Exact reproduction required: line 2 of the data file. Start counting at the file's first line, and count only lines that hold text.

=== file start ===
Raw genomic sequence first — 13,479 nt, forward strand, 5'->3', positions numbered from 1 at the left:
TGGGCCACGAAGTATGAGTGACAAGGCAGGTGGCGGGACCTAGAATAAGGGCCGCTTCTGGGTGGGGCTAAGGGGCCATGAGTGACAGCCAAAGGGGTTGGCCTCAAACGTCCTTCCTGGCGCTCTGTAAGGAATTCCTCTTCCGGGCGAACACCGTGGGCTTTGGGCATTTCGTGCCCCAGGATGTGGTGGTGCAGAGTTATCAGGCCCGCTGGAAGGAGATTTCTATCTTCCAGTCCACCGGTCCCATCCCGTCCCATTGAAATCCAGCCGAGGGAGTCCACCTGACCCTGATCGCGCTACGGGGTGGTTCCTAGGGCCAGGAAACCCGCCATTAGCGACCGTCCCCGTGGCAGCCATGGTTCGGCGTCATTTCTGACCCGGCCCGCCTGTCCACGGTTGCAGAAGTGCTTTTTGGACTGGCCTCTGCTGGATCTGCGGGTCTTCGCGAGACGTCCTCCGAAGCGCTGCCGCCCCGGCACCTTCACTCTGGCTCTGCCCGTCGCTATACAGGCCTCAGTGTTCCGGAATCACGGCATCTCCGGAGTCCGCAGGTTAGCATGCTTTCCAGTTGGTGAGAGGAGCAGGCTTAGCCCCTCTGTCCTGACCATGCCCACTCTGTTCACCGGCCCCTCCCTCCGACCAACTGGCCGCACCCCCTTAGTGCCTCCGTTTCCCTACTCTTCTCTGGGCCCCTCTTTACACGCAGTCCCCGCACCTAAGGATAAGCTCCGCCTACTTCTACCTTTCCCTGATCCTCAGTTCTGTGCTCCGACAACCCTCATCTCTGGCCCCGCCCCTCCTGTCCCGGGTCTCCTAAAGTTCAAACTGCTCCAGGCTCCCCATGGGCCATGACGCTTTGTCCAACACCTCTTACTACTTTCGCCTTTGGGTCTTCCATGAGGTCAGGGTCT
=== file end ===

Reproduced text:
TGGGCCACGAAGTATGAGTGACAAGGCAGGTGGCGGGACCTAGAATAAGGGCCGCTTCTGGGTGGGGCTAAGGGGCCATGAGTGACAGCCAAAGGGGTTGGCCTCAAACGTCCTTCCTGGCGCTCTGTAAGGAATTCCTCTTCCGGGCGAACACCGTGGGCTTTGGGCATTTCGTGCCCCAGGATGTGGTGGTGCAGAGTTATCAGGCCCGCTGGAAGGAGATTTCTATCTTCCAGTCCACCGGTCCCATCCCGTCCCATTGAAATCCAGCCGAGGGAGTCCACCTGACCCTGATCGCGCTACGGGGTGGTTCCTAGGGCCAGGAAACCCGCCATTAGCGACCGTCCCCGTGGCAGCCATGGTTCGGCGTCATTTCTGACCCGGCCCGCCTGTCCACGGTTGCAGAAGTGCTTTTTGGACTGGCCTCTGCTGGATCTGCGGGTCTTCGCGAGACGTCCTCCGAAGCGCTGCCGCCCCGGCACCTTCACTCTGGCTCTGCCCGTCGCTATACAGGCCTCAGTGTTCCGGAATCACGGCATCTCCGGAGTCCGCAGGTTAGCATGCTTTCCAGTTGGTGAGAGGAGCAGGCTTAGCCCCTCTGTCCTGACCATGCCCACTCTGTTCACCGGCCCCTCCCTCCGACCAACTGGCCGCACCCCCTTAGTGCCTCCGTTTCCCTACTCTTCTCTGGGCCCCTCTTTACACGCAGTCCCCGCACCTAAGGATAAGCTCCGCCTACTTCTACCTTTCCCTGATCCTCAGTTCTGTGCTCCGACAACCCTCATCTCTGGCCCCGCCCCTCCTGTCCCGGGTCTCCTAAAGTTCAAACTGCTCCAGGCTCCCCATGGGCCATGACGCTTTGTCCAACACCTCTTACTACTTTCGCCTTTGGGTCTTCCATGAGGTCAGGGTCT